Here's a mushroom hunting video about some really amazing oyster mushrooms we found growing along the side of the road right near our house
A few things to keep in mind when you're going mushroom hunting:
- bring along several identification books we like a couple that we listed at the end of the video here
- learn from someone who already knows what they're doing take a class or ask if you can tagalong with someone who is a mushroom expert
- Join your local mycological society, in other words your local mushroom group. You can learn a lot from these people and they might even take you long to show you some really cool spots to go mushroom hunting.
When you find some mushrooms you want to harvest, don't take all of them. Leave one third of the mushrooms there so the mushrooms can propagate they will release their spores and they will grow more mushrooms that you would go in harvest.
After a while you'll be able to recognize some of the common edible mushrooms in your area but bring along several mushroom identification books anyway. I really like the Audubon guide and there are also several regional guides. We have a few for the Northeast United States or New England listed those below.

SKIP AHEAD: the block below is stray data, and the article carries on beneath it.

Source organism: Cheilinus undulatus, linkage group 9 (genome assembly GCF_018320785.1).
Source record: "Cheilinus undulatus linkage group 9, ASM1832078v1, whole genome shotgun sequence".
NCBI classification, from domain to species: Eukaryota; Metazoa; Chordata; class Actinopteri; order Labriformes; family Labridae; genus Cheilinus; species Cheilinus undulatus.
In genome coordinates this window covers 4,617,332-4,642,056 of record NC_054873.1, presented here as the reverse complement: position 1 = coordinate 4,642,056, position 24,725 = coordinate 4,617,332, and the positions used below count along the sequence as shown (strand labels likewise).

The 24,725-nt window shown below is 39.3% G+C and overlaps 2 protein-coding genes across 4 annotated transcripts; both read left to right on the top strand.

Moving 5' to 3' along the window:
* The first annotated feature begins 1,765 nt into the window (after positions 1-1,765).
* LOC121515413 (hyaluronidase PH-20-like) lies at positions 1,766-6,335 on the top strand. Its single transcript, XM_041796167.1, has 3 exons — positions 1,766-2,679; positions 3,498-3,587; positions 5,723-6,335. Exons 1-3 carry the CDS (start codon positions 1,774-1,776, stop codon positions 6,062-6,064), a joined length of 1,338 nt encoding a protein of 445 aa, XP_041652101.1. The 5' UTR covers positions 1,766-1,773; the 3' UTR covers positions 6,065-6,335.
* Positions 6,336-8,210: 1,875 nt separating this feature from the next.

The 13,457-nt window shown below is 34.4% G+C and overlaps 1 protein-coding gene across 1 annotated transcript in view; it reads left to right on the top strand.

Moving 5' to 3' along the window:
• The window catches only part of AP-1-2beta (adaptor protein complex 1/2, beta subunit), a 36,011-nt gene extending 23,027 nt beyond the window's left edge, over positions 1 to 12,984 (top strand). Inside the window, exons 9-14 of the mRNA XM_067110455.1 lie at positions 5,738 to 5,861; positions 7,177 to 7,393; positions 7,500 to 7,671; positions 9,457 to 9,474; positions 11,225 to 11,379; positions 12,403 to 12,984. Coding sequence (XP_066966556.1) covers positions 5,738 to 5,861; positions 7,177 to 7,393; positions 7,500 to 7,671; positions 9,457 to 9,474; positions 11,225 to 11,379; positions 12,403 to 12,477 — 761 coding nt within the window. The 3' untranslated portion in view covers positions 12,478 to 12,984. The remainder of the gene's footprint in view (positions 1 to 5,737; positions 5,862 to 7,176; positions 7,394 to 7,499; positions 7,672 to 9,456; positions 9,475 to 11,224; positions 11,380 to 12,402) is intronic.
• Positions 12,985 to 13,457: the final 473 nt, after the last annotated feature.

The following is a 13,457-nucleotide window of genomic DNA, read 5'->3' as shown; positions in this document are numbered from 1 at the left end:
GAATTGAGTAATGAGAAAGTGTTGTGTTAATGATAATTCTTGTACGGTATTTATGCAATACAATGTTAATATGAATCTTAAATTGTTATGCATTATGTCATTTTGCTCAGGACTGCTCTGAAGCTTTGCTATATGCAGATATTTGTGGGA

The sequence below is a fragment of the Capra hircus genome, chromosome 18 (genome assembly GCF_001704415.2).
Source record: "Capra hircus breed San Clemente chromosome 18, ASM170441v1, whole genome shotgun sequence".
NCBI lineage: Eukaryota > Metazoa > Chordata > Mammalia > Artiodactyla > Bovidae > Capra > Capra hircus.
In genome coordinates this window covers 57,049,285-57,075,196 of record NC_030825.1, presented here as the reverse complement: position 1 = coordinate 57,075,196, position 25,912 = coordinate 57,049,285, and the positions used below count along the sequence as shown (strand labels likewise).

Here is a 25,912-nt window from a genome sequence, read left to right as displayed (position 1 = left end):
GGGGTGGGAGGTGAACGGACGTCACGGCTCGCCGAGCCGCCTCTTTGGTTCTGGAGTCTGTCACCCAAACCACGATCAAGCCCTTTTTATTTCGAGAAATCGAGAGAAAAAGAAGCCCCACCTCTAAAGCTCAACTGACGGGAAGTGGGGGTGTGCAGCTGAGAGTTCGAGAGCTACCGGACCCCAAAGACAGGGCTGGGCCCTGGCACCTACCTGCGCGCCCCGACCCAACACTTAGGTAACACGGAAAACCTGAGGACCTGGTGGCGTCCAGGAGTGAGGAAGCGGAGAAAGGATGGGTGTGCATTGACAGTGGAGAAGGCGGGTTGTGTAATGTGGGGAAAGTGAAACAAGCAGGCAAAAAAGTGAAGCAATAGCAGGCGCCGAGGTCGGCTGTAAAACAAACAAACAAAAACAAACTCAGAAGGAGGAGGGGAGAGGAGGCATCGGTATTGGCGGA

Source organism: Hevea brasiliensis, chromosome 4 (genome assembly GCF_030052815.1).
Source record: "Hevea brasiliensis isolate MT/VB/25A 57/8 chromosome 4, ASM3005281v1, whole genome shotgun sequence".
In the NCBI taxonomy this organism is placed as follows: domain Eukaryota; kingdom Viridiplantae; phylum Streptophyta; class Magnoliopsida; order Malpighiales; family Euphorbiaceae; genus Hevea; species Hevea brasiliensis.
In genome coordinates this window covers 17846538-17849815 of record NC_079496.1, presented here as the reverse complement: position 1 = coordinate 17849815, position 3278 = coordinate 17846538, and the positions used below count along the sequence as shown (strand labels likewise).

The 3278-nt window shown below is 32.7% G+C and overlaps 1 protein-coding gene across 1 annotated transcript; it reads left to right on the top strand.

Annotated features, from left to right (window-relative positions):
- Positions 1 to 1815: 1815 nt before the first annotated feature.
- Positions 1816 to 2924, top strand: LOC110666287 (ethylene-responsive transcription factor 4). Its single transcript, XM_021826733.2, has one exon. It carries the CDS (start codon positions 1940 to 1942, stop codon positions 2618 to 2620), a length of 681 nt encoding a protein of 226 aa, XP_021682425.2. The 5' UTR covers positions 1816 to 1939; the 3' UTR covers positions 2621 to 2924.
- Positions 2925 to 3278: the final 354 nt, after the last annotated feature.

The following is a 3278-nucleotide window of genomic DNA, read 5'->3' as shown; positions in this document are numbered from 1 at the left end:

Avoid mushrooms that have slugs or bugs in them, yes they are a protein, but many don't taste that great. You can wash mushrooms, but they usually only need to be brushed off. You can use a towel, I've seen mushroom brushes that look like a whisk broom/porcupine thing.
Here are more mushroom foraging and mushroom identification videos for your here on GardenFork:
So again, if you're not quite sure don't eat it or check with your friend who is an expert OK?
Cross check the mushrooms you find with several sources, books are best, I think. I use several books for identifying mushrooms , below are the mushroom identification books I recommend: